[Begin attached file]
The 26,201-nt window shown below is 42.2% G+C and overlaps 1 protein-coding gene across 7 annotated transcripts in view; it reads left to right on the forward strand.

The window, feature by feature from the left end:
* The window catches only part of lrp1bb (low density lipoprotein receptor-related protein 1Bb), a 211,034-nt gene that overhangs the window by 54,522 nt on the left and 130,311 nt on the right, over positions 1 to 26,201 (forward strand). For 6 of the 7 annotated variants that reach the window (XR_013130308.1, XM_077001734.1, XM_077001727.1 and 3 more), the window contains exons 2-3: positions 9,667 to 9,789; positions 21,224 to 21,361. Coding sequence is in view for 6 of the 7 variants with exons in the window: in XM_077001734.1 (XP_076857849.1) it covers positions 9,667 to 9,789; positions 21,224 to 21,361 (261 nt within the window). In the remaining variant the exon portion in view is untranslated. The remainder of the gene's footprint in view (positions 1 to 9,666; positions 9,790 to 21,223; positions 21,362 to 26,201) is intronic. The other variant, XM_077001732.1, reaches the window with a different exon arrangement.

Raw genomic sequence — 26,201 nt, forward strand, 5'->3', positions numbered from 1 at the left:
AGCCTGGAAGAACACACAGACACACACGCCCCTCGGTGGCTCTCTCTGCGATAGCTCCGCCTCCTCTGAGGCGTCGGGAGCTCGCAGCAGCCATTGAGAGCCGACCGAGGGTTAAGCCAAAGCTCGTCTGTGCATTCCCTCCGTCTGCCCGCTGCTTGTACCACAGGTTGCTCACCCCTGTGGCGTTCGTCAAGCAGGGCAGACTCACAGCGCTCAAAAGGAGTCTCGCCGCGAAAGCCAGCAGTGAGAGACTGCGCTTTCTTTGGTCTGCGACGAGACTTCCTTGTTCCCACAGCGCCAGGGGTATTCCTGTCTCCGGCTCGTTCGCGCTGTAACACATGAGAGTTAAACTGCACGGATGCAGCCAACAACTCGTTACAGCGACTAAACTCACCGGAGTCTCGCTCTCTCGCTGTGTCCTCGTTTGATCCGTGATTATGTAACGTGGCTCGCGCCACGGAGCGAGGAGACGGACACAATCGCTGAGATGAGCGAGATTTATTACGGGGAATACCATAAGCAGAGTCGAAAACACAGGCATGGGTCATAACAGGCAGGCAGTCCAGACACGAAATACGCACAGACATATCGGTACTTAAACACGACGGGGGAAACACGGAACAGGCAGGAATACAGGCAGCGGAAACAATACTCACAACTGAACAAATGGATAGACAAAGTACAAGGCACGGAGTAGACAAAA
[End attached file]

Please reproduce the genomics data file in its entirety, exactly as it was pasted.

The 26,201-nt window shown below is 42.2% G+C and overlaps 1 protein-coding gene across 7 annotated transcripts in view; it reads left to right on the forward strand.

The window, feature by feature from the left end:
* The window catches only part of lrp1bb (low density lipoprotein receptor-related protein 1Bb), a 211,034-nt gene that overhangs the window by 54,522 nt on the left and 130,311 nt on the right, over positions 1 to 26,201 (forward strand). For 6 of the 7 annotated variants that reach the window (XR_013130308.1, XM_077001734.1, XM_077001727.1 and 3 more), the window contains exons 2-3: positions 9,667 to 9,789; positions 21,224 to 21,361. Coding sequence is in view for 6 of the 7 variants with exons in the window: in XM_077001734.1 (XP_076857849.1) it covers positions 9,667 to 9,789; positions 21,224 to 21,361 (261 nt within the window). In the remaining variant the exon portion in view is untranslated. The remainder of the gene's footprint in view (positions 1 to 9,666; positions 9,790 to 21,223; positions 21,362 to 26,201) is intronic. The other variant, XM_077001732.1, reaches the window with a different exon arrangement.

Raw genomic sequence — 26,201 nt, forward strand, 5'->3', positions numbered from 1 at the left:
AGCCTGGAAGAACACACAGACACACACGCCCCTCGGTGGCTCTCTCTGCGATAGCTCCGCCTCCTCTGAGGCGTCGGGAGCTCGCAGCAGCCATTGAGAGCCGACCGAGGGTTAAGCCAAAGCTCGTCTGTGCATTCCCTCCGTCTGCCCGCTGCTTGTACCACAGGTTGCTCACCCCTGTGGCGTTCGTCAAGCAGGGCAGACTCACAGCGCTCAAAAGGAGTCTCGCCGCGAAAGCCAGCAGTGAGAGACTGCGCTTTCTTTGGTCTGCGACGAGACTTCCTTGTTCCCACAGCGCCAGGGGTATTCCTGTCTCCGGCTCGTTCGCGCTGTAACACATGAGAGTTAAACTGCACGGATGCAGCCAACAACTCGTTACAGCGACTAAACTCACCGGAGTCTCGCTCTCTCGCTGTGTCCTCGTTTGATCCGTGATTATGTAACGTGGCTCGCGCCACGGAGCGAGGAGACGGACACAATCGCTGAGATGAGCGAGATTTATTACGGGGAATACCATAAGCAGAGTCGAAAACACAGGCATGGGTCATAACAGGCAGGCAGTCCAGACACGAAATACGCACAGACATATCGGTACTTAAACACGACGGGGGAAACACGGAACAGGCAGGAATACAGGCAGCGGAAACAATACTCACAACTGAACAAATGGATAGACAAAGTACAAGGCACGGAGTAGACAAAA